Master Brian is offline   Reply With Quote
Old 11-20-2014, 09:41 PM   #2
Msradell's Avatar
Join Date: Sep 2011
Location: Louisville Kentucky
Posts: 2,188
Rewards Points: 262

It certainly sounds like you're on the right track with your plans. I would definitely go down to bedrock if you're going to be that close. Since you are planning on building something larger in the future I hope you are planning on integrating what you are building now into the final building. Maybe he could become the kitchen or some other single room and the loft area could become storage. I certainly would lay out what you are building now and what you plan to build in the future before building anything. Also make sure you build the septic system large enough to handle the future building.


Written using Dragon Naturally Speaking
Msradell is offline   Reply With Quote
Old 11-21-2014, 08:52 AM   #3
Join Date: Jan 2009
Location: WV
Posts: 3,471
Rewards Points: 3,130

I was going to suggest building the thing on a trailer like many tiny houses are done. But that was before I saw the picture of what you're planning. If it was me, I'd build it on a permanent foundation with proper footings. I'd locate it where it wouldn't be in the way when you're ready to build your "real" home. Then you'd have a guest cottage, workshop, artist's studio, whatever else you might want to do with it. My wife's an artist and art teacher; her having a separate place to do her thing is a must. Some of that stuff (like pottery) can get messy. And we didn't want the kiln in the living room anyway. So we bought a 12x30 prefab Amish building and I fitted it out for her. She did agree to grant me enough space for my reloading bench and equipment LOL.
md2lgyk is offline   Reply With Quote
Old 11-21-2014, 11:57 AM   #4
Join Date: Apr 2009
Location: KS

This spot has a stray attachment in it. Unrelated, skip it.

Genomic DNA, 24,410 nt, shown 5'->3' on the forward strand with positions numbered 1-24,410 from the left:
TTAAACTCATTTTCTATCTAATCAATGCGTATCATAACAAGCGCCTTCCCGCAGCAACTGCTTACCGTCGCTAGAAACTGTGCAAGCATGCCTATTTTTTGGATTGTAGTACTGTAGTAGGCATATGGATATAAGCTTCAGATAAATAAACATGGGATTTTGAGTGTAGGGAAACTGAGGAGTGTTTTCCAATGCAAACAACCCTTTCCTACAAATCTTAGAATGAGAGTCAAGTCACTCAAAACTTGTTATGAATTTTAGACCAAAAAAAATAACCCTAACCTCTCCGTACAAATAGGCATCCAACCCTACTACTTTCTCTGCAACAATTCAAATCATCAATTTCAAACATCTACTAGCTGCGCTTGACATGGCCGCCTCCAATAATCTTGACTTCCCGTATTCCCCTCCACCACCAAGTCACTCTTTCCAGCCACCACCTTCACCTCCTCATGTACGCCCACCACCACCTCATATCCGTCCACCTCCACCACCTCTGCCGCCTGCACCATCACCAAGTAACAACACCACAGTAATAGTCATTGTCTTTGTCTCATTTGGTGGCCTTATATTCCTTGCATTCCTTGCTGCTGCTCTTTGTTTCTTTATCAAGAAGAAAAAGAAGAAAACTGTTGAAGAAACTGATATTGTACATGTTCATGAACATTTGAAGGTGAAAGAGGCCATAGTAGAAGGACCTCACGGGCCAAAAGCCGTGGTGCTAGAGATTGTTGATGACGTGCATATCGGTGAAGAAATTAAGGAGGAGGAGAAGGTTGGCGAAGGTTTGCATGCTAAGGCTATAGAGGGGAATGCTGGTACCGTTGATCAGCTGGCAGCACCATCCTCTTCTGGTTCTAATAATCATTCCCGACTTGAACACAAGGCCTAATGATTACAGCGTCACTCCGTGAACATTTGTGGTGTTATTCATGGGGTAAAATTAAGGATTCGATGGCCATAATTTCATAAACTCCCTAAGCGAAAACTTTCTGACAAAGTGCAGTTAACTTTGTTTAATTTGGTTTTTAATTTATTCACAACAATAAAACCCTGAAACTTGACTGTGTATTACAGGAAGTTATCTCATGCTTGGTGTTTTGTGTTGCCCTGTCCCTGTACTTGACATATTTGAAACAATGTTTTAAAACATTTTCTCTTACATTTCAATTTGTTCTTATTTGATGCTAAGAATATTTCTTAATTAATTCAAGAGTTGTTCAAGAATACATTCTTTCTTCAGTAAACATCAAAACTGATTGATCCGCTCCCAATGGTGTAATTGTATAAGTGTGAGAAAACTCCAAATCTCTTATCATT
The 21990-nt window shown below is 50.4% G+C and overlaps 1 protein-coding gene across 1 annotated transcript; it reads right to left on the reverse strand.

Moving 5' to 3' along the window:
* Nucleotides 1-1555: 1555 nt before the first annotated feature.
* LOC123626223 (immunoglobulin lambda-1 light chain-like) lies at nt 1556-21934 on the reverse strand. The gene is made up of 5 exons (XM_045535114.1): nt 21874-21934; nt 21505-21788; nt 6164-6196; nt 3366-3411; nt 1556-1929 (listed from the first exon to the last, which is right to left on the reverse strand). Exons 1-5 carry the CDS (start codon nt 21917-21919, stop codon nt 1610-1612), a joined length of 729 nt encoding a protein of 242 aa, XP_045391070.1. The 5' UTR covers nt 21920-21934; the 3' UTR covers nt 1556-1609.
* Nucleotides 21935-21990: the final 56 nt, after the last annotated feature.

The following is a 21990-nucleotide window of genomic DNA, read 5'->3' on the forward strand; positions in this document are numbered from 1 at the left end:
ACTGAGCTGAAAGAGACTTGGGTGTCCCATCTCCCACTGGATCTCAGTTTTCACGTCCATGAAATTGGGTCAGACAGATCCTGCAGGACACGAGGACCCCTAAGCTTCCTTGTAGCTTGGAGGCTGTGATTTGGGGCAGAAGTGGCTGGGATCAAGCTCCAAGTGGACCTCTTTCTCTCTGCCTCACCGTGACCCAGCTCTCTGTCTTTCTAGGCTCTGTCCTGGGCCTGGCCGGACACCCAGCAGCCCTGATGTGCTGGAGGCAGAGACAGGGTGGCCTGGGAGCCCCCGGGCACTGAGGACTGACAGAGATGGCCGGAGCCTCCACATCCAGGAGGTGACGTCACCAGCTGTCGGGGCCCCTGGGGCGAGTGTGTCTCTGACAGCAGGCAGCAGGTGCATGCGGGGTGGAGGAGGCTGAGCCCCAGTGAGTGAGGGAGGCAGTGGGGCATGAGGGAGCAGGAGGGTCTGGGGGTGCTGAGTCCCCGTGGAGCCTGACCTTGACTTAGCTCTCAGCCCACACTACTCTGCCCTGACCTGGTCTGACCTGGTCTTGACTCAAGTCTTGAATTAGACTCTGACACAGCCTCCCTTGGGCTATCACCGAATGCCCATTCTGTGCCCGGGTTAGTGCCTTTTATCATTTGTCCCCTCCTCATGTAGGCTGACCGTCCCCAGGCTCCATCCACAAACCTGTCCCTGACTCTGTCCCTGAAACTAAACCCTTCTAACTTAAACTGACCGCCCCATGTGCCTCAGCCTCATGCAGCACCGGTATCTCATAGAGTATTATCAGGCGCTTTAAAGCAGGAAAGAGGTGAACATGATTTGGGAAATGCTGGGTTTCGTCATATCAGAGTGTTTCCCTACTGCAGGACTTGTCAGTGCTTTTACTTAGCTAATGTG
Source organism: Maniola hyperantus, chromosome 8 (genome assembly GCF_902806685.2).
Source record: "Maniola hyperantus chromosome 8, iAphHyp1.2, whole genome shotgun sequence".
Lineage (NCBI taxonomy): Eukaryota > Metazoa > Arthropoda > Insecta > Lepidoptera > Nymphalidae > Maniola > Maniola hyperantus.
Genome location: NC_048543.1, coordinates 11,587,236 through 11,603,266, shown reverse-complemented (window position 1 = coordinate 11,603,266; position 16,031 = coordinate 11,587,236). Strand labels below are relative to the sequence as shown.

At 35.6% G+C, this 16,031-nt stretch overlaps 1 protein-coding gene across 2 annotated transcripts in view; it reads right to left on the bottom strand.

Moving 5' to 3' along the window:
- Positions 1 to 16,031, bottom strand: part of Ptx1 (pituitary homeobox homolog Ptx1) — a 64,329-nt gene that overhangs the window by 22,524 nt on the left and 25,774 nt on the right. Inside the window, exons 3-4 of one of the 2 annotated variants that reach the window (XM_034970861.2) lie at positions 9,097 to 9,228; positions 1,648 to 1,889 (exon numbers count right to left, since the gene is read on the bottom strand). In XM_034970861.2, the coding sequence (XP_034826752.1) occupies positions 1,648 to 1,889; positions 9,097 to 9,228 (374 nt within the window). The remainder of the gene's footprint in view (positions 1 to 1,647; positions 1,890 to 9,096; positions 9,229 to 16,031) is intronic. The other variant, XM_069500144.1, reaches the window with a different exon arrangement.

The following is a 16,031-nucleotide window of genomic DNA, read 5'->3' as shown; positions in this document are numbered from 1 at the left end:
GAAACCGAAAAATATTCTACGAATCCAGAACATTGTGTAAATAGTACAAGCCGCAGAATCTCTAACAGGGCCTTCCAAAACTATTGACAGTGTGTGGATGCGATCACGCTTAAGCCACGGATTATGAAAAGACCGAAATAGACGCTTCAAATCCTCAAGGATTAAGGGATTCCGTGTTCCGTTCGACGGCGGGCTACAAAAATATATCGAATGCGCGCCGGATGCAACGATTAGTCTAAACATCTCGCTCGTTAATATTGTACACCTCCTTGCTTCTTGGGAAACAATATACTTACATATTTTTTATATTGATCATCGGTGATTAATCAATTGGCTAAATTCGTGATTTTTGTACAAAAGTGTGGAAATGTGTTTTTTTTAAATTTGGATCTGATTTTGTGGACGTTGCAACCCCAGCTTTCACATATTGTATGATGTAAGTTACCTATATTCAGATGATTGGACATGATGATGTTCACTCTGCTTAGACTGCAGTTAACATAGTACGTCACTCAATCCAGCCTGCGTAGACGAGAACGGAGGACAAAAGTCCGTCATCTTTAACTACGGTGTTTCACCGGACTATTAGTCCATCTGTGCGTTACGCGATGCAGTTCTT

Posts: 747
Rewards Points: 730

Trying to get liability insurance on the place is my main concern. Right now as vacant ground, it carries over, but as soon as any structure is in place that goes out the door. That is why the permanent structure is important as i can then insure as a2nd home and get the liability insurance. This would be an easy and safe way to do that, but it must meet the guidelines of a house.

The footing/foundation is important and trying to find the best way to accomplish that. I'll talk with my brick mason neighbor, probably call the zoning department of the county and might even check with a foundation company for a quote. I prefer to do what i can myself, but there are some things that are obviously better left to those with experience in an area and I'm not real familiar with that area.

My thought was the guest house, etc. Could even turn it into an office for myself.

My other uncertainty is the sewer as it will likely be a ways away from the septic system location. Not sure i can get a downward slope, thinking maybe a holding tank that get pumped over. ...that's probably a question for the plumbing section.
Master Brian is offline   Reply With Quote

Thread Tools
Display Modes

Posting Rules
You may not post new threads
You may not post replies
You may not post attachments
You may not edit your posts

BB code is On
Smilies are On
[IMG] code is On
HTML code is Off
Trackbacks are Off
Pingbacks are Off
Refbacks are Off

Similar Threads
Thread Thread Starter Forum Replies Last Post
(Re)plumbing a Montana seasonal cabin? cribbj Plumbing 16 08-27-2016 07:57 PM
Flooring for cabin on blocks KinNorth Flooring 5 05-30-2014 10:43 AM
How to Vent and Insulate a low use cabin in a hot climate NotoriousAPP Insulation 4 08-17-2013 09:28 PM
Need advice on a rural cabin insulation project - new construction. imautoparts Insulation 21 10-20-2012 06:49 AM
Drywall project: New basement bathroom NetTractorTalk Drywall & Plaster 15 10-03-2012 12:23 PM

Top of Page | View New Posts


Search Engine Friendly URLs by vBSEO 3.6.1